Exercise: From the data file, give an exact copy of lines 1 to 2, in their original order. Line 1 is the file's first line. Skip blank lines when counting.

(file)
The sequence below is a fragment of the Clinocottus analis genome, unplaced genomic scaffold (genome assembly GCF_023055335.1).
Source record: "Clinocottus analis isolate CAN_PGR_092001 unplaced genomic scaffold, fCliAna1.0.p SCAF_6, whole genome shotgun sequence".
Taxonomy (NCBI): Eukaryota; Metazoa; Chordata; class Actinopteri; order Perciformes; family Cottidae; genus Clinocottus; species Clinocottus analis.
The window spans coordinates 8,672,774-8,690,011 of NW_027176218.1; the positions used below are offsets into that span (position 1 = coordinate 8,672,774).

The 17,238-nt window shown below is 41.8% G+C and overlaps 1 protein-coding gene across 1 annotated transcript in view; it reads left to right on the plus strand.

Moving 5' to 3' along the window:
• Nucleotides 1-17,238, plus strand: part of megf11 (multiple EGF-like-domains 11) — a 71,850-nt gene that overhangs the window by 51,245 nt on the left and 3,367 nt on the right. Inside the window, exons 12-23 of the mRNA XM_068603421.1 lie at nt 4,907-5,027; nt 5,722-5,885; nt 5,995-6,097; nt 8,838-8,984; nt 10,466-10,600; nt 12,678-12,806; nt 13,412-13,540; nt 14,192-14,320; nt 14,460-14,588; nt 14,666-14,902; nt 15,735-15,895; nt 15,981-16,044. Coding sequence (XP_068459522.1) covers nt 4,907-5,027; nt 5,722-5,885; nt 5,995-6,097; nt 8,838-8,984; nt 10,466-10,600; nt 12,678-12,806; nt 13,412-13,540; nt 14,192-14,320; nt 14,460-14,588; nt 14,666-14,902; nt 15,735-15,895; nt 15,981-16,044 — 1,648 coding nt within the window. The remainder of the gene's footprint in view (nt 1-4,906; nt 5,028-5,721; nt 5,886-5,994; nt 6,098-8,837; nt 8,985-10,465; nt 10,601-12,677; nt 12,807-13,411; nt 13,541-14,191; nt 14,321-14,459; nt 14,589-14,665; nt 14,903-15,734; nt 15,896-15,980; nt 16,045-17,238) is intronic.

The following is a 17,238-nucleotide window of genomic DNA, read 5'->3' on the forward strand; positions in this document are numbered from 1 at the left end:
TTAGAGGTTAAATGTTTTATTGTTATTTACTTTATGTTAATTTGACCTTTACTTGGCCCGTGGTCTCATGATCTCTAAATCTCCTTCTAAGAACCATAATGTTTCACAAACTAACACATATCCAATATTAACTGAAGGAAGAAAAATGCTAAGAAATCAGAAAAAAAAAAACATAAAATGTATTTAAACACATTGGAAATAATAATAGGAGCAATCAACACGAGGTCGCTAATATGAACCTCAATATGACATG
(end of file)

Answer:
The sequence below is a fragment of the Clinocottus analis genome, unplaced genomic scaffold (genome assembly GCF_023055335.1).
Source record: "Clinocottus analis isolate CAN_PGR_092001 unplaced genomic scaffold, fCliAna1.0.p SCAF_6, whole genome shotgun sequence".